In just the past 24 hours, two courts reaffirmed that religious beliefs can't justify discrimination against lesbians and gay men. In the wake of the Supreme Court decision that same-sex couples have the same freedom to marry that straight couples do, a few opponents of marriage equality continue to try to use their religious beliefs as an excuse to discriminate against us and our marriages. In both of these ACLU cases, courts have said nope, that's not okay.
The first case involves Kim Davis, clerk of Rowan County, Kentucky. Within hours of the Supreme Court's decision in Obergefell v. Hodges, Davis announced that she would stop issuing marriage licenses to any couples, straight or gay, because she has religious objections to marriage for same-sex couples. Four couples -- two gay and two straight -- sued Davis, saying that her personal religious beliefs didn't excuse her from doing her job.
In a decision issued yesterday, federal District Judge David Bunning agreed. He explained that "Davis is certainly free to disagree with the Court's decision [about marriage], as many Americans likely do, but that does not excuse her from complying with it." Signing a marriage license "does not require the county clerk to condone or endorse same-sex marriage on religious or moral grounds. It simply asks the county clerk to certify that . . . the couple is qualified to marry under Kentucky law."
Religious freedom is central to American liberty, but it's simply not infringed here.
The second case involves Charlie Craig and David Mullins, who took Charlie's mom on an outing near their home in Colorado to look at wedding cakes. After the owner of Masterpiece Cakeshop learned that the cake was for the two guys, he said he just doesn't do wedding cakes for gay people. That frank admission violates longstanding Colorado civil rights law, which says that businesses that are open to the public must serve everyone, regardless of race, sex, religion, or sexual orientation. Charlie and David sued, making clear that it's not about the cake -- it's about being told "we don't serve your kind here."
Today the Colorado Court of Appeals agreed with Charlie and David, ruling that the business owner's religious beliefs don't give him a license to discriminate. The court explained, "Masterpiece remains free to continue espousing its religious beliefs, including its opposition to same-sex marriage. However, if it wishes to operate as a public accommodation and conduct business within the State of Colorado, [the state's law against discrimination] prohibits it from picking and choosing its customers based on their sexual orientation."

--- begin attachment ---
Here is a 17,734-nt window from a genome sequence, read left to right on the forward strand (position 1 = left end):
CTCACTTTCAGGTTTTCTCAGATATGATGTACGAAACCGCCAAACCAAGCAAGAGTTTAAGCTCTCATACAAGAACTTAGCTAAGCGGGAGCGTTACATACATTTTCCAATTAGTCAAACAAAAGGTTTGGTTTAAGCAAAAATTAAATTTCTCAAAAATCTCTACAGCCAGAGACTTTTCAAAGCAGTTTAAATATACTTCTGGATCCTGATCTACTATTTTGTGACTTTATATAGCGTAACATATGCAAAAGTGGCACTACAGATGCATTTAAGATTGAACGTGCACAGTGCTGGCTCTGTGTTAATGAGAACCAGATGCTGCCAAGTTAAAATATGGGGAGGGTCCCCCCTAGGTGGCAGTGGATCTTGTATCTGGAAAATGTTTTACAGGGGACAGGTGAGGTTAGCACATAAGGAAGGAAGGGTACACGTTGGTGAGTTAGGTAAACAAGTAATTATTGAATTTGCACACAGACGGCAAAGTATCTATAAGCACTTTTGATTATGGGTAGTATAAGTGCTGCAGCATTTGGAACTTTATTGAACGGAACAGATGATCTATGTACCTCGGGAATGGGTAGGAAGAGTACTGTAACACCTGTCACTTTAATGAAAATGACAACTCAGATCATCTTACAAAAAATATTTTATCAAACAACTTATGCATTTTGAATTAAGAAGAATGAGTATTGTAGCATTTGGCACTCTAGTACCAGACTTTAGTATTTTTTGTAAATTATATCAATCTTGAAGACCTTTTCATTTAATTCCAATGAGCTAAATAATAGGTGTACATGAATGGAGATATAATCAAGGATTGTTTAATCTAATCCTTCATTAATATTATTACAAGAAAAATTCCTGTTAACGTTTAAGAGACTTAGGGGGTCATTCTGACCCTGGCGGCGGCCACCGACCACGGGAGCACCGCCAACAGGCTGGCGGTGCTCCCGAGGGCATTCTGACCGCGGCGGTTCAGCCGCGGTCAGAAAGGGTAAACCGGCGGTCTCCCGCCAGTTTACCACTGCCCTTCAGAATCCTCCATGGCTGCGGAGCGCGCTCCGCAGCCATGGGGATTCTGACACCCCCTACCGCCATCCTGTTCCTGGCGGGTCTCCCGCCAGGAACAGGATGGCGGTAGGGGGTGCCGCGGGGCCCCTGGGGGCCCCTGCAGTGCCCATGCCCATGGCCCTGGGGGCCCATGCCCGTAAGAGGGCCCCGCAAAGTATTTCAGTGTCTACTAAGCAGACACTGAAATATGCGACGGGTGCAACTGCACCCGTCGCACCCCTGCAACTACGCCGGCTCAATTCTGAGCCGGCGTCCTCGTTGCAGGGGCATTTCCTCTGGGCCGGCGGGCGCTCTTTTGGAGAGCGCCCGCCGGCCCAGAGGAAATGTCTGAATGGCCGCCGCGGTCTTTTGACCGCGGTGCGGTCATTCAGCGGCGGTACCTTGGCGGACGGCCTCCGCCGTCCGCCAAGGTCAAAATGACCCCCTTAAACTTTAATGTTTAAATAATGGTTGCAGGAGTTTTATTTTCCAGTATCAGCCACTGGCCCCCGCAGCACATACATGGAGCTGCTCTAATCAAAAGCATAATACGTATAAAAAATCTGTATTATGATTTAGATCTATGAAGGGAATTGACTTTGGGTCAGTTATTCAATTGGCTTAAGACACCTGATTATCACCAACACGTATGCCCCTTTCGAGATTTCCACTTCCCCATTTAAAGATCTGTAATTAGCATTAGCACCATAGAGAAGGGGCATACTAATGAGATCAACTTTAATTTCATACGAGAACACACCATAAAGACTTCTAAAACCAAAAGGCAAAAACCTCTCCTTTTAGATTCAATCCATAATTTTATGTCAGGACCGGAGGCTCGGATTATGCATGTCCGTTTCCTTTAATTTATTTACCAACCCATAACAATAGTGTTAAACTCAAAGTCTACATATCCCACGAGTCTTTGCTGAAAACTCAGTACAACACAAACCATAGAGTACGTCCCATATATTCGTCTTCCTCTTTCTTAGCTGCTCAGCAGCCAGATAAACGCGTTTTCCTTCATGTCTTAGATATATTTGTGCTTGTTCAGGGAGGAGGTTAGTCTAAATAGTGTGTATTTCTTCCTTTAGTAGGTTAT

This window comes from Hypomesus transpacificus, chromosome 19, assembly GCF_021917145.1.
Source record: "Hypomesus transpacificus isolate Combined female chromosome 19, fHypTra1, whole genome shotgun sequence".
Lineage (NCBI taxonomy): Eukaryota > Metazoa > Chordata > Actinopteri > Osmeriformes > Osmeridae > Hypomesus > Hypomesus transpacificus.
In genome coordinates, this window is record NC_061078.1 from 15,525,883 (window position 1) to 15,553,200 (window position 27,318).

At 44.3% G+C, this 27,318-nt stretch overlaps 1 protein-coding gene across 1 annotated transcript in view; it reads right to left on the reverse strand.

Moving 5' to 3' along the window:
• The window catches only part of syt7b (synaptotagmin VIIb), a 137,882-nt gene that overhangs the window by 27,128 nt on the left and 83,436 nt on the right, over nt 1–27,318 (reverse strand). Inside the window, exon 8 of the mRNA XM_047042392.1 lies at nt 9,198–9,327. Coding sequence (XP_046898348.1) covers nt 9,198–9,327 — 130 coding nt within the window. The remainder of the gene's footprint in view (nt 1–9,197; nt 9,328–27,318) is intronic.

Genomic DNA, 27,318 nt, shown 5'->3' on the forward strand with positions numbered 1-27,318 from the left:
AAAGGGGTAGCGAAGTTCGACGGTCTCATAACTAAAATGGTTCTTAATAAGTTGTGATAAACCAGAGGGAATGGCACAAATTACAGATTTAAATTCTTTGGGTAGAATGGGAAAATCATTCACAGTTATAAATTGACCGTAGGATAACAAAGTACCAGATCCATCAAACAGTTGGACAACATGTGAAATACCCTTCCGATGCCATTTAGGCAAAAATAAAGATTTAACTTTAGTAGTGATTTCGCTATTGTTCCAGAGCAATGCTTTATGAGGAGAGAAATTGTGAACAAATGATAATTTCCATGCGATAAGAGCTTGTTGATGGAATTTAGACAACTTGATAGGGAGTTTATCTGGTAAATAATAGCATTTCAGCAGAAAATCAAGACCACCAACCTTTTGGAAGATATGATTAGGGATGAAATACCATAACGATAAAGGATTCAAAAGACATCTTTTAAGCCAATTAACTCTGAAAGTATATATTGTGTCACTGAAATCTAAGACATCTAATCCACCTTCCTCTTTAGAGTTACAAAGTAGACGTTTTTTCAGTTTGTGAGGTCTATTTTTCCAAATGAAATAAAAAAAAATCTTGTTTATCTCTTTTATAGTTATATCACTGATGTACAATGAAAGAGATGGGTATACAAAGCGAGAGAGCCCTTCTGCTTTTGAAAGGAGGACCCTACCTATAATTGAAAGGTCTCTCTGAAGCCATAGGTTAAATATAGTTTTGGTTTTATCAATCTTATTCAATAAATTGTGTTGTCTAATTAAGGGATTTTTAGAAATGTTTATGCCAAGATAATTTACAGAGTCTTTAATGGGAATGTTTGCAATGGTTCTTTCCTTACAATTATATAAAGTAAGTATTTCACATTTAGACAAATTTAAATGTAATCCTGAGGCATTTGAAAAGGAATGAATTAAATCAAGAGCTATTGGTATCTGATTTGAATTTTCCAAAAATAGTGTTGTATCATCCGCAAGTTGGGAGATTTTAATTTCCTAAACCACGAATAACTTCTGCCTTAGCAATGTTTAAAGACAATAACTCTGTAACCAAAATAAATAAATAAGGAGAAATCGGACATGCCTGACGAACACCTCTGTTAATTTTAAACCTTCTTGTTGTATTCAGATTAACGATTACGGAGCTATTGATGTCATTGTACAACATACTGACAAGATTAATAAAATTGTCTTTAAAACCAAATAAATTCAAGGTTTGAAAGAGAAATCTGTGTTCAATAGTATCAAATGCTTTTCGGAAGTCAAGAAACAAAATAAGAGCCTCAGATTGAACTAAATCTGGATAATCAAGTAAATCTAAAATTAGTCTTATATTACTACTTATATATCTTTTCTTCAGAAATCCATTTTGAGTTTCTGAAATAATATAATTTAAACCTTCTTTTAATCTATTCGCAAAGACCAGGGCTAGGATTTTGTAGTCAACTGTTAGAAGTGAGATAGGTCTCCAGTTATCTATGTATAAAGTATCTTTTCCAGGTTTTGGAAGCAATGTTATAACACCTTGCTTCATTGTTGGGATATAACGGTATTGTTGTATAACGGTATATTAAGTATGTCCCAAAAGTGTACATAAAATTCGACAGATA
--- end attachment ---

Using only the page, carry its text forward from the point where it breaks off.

These cases extend an almost unbroken line of court cases ruling for equality and against the use of religion to discriminate. But they won't be the end of our opponents' efforts to undermine the freedom to marry and LGBT equality. They are turning increasingly to state legislatures and to Congress to secure the right to discriminate against LGBT people, women, and others.
For example, the First Amendment Defense Act, a bill introduced in Congress, would legalize discrimination in the name of religion by people all across the country. The bill was put on hold earlier this summer after word got out about how terrible a law it would be. But we expect it to come back this fall, and if the initial support it had from conservatives was any indication, we can bet it's not going to die without a fight.
Make no mistake: That bill is this spring's Indiana situation on steroids, and any elected official who watched Gov. Pence's approval ratings plummet because of his support for discrimination should think twice about pushing this so-called religious liberty bill. Bills like this one may pop up in some of the states too, and we should be prepared to beat back bad laws that will undermine equality for many in America.
So far, though, equality is doing very well in the courts, which are refusing to expand religious liberty to the point that it would justify discrimination and harming third parties. For that, we are grateful. One can only hope that legislators learn the constitutional lessons coming from the courts.